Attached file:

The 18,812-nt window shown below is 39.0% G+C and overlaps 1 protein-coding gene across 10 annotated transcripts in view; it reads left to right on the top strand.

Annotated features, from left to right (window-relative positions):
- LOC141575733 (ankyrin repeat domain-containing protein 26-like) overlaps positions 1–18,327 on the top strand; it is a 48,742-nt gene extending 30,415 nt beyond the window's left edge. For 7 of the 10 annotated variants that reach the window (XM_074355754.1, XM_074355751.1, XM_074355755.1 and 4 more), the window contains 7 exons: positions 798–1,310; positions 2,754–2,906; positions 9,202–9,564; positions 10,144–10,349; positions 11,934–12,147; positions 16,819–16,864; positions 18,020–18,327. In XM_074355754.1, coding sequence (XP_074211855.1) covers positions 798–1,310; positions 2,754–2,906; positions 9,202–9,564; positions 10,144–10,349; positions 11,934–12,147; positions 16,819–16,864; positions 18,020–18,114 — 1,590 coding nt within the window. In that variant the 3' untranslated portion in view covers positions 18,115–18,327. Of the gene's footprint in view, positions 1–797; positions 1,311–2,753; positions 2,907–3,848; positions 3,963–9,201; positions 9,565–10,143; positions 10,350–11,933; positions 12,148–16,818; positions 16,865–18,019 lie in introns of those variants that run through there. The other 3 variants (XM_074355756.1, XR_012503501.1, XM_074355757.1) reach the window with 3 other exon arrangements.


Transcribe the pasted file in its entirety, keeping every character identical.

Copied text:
The 18,812-nt window shown below is 39.0% G+C and overlaps 1 protein-coding gene across 10 annotated transcripts in view; it reads left to right on the top strand.

Annotated features, from left to right (window-relative positions):
- LOC141575733 (ankyrin repeat domain-containing protein 26-like) overlaps positions 1–18,327 on the top strand; it is a 48,742-nt gene extending 30,415 nt beyond the window's left edge. For 7 of the 10 annotated variants that reach the window (XM_074355754.1, XM_074355751.1, XM_074355755.1 and 4 more), the window contains 7 exons: positions 798–1,310; positions 2,754–2,906; positions 9,202–9,564; positions 10,144–10,349; positions 11,934–12,147; positions 16,819–16,864; positions 18,020–18,327. In XM_074355754.1, coding sequence (XP_074211855.1) covers positions 798–1,310; positions 2,754–2,906; positions 9,202–9,564; positions 10,144–10,349; positions 11,934–12,147; positions 16,819–16,864; positions 18,020–18,114 — 1,590 coding nt within the window. In that variant the 3' untranslated portion in view covers positions 18,115–18,327. Of the gene's footprint in view, positions 1–797; positions 1,311–2,753; positions 2,907–3,848; positions 3,963–9,201; positions 9,565–10,143; positions 10,350–11,933; positions 12,148–16,818; positions 16,865–18,019 lie in introns of those variants that run through there. The other 3 variants (XM_074355756.1, XR_012503501.1, XM_074355757.1) reach the window with 3 other exon arrangements.